As an aside, the cheese tortellini and the Jamaican meat pies from Far Land on another occasion were the best of either that I have had. Additionally, the clerk made sure that we knew how to heat them. The other prepared foods looked just as awesome.
A more serious downside of Ptown is the parking situation and related traffic headaches after potentially sitting in 30 miles or more of stop-and-go traffic on the secondary highway to reach this vacation spot.
Roughly 90 percent of people who drive to Ptown and stay in the downtown Commercial Street area must park in a municipal lot on the edge of town. This requires feeling like an Ellis Island refugee as you lug your possessions a half-mile or more from your vehicle to your lodging.
Personal experience regarding this involved arriving almost at the crack of dawn on a Friday morning in the early June pre-peak season and parking in the nearly empty lot of the business, which shall remain nameless, next to the condo. that would be home for the next 10 days. The plan was to rapidly unload the sedanful of clothing and supplies and then go to the proper lot.
The man whom the business owner actually put on the payroll merely to police the lot immediately demanded moving the car; agreeing to buy something in the store bought us the required few minutes to dump out stuff in the dirt and rush back in forth to get it inside. Needless to say, we physically went quite a bit out of our way to not shop at that store during our stay.
The related issue of traffic involves pedestrians competing with the cars, skateboards, pedicabs, and bicycles that clog the narrow (and not very well sidewalked) one-lane Commercial Street. It makes one wonder why the town does not close off Commercial Street to cars at least during peak hours.
The aforementioned 100,000s of Ptown devotees will likely assert that the ferry from Boston is a good option. The $88 round-trip fare, somewhat limited schedule, aforementioned Ellis Island experience, and these not-so-little boats not sailing on-and-on-and-on when the sky gos dark and the seas grow rough are considerations. The long and tedious bus ride to Boston that acts as a substitute during these times is not a great option.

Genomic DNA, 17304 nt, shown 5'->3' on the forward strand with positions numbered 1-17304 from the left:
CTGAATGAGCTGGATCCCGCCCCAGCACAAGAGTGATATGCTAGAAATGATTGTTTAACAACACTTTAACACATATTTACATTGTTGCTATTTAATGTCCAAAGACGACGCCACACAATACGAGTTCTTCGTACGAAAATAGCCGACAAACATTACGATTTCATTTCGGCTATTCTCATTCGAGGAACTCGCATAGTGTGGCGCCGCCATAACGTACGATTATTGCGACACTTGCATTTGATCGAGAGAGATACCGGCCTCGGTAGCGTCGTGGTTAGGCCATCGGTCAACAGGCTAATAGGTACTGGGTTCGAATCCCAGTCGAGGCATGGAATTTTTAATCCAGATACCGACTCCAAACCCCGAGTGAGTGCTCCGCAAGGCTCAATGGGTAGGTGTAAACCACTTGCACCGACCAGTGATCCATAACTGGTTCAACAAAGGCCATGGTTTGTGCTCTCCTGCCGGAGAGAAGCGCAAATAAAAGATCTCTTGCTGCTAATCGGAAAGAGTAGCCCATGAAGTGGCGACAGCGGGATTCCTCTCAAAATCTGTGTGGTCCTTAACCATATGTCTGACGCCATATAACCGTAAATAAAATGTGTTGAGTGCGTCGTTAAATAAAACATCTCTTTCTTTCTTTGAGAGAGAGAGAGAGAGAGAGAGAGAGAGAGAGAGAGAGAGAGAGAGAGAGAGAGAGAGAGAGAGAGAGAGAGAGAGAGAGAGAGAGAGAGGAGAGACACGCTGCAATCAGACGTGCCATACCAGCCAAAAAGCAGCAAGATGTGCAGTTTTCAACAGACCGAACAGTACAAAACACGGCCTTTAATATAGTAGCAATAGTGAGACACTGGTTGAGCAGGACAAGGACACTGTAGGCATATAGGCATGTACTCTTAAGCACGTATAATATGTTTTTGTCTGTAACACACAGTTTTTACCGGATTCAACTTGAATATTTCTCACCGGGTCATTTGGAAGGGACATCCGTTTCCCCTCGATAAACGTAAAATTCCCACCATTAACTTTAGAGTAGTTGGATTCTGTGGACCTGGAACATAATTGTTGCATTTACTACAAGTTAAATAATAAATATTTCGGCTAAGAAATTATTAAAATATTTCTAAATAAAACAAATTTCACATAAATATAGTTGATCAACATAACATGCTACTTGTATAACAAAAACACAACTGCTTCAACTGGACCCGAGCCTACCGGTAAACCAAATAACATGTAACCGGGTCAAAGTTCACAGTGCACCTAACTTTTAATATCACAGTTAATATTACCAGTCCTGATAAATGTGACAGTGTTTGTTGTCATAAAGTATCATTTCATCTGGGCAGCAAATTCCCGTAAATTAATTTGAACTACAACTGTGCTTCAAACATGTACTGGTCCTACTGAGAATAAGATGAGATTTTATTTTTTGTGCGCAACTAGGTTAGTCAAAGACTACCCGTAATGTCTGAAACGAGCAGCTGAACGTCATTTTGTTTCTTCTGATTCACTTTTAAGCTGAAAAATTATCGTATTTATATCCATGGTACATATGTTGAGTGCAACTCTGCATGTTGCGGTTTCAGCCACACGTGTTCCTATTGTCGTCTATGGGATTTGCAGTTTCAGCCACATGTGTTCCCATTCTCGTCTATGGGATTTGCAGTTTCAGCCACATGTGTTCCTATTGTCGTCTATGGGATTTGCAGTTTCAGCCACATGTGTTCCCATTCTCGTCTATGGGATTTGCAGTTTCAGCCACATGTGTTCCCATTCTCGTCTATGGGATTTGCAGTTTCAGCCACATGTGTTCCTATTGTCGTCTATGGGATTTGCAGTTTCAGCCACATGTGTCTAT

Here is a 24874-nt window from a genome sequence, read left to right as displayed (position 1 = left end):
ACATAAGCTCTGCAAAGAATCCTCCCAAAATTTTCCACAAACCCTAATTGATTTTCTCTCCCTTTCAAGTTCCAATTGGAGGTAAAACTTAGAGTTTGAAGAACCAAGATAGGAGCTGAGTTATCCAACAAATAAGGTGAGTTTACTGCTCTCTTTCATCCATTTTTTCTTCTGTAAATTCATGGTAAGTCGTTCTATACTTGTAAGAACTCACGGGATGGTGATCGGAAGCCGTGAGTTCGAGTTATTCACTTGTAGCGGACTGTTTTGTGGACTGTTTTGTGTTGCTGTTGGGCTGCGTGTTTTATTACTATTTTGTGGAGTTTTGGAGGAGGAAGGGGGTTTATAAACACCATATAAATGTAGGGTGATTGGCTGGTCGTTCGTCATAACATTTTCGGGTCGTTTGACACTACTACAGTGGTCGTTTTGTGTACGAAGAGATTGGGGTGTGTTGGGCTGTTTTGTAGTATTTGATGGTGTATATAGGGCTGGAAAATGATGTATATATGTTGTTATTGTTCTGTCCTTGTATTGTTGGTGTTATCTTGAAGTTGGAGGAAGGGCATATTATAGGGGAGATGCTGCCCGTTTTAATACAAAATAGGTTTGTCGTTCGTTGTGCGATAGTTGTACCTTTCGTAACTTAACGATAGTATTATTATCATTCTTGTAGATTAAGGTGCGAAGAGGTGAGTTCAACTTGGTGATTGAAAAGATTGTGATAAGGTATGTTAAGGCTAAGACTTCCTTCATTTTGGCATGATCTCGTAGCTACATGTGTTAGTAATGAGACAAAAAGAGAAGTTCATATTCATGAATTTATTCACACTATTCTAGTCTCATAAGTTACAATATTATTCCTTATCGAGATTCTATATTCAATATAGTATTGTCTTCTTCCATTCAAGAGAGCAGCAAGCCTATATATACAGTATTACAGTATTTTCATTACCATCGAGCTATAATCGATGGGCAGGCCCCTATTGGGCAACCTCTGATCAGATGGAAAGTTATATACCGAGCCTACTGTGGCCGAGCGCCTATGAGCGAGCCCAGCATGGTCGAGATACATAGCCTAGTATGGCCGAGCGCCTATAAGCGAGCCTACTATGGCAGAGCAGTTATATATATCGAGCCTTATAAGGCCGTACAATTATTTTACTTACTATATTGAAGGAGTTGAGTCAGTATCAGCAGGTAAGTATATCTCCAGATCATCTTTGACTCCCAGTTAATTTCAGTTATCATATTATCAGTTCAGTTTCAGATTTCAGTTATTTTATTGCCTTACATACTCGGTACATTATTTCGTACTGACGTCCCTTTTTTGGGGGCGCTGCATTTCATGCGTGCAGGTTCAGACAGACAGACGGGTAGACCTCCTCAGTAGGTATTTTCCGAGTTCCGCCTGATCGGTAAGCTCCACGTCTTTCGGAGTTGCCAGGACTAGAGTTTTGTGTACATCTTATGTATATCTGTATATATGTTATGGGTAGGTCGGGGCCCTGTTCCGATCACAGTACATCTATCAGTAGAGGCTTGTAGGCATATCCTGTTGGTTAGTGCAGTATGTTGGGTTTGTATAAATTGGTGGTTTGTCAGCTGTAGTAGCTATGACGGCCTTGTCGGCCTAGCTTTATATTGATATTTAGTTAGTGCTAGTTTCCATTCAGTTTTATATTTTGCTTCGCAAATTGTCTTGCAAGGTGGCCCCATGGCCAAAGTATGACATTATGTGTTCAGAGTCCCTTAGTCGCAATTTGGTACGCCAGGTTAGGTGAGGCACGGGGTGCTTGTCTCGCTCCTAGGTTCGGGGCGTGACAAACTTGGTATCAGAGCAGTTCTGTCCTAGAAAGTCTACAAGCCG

Further, Ptown is as gay-centric and (generally) homo-friendly as advertised. However, there is also a surprisingly large number of straight couples and families. Not that there is anything wrong with that, but the press strongly indicates that the town is an almost exclusively gay community. Folks looking for that will be greatly disappointed.
A few insiders have shared that heteros have validly be coming in large numbers over the past couple of decades after homos did a quasi-fabulous makeover of the town.
The fact that easily 75-percent of the straight men feel the need to firmly clutch their girlfriend by the shoulder, hand, or buttocks is very silly and puts a mild damper on the mood of the town. These (mostly young) guys strongly communicate both which team for which they bat and that they do not look kindly on what they would perceive as a recruiting effort for the other team. All this occurs before another fellow even offers a smile.
On a happier note, gay folks happily (but much less assertively) also stroll hand-in-hand with their significant others.
A related note relates to the heavily acknowledged fact that Ptown remains true to its roots as a working-class fishing village. These locals are generally cordial and never nasty but make it clear that tourists and summer residents are not the most welcome species that migrates to the area each summer. This is VERY understandable but also prevents Ptown from being the advertised ideal vacation spot.
Anyone with thoughts regarding this analysis of Ptown is strongly encouraged to either email me or connect on Twitter via @tvdvdguy. Please do keep things civil.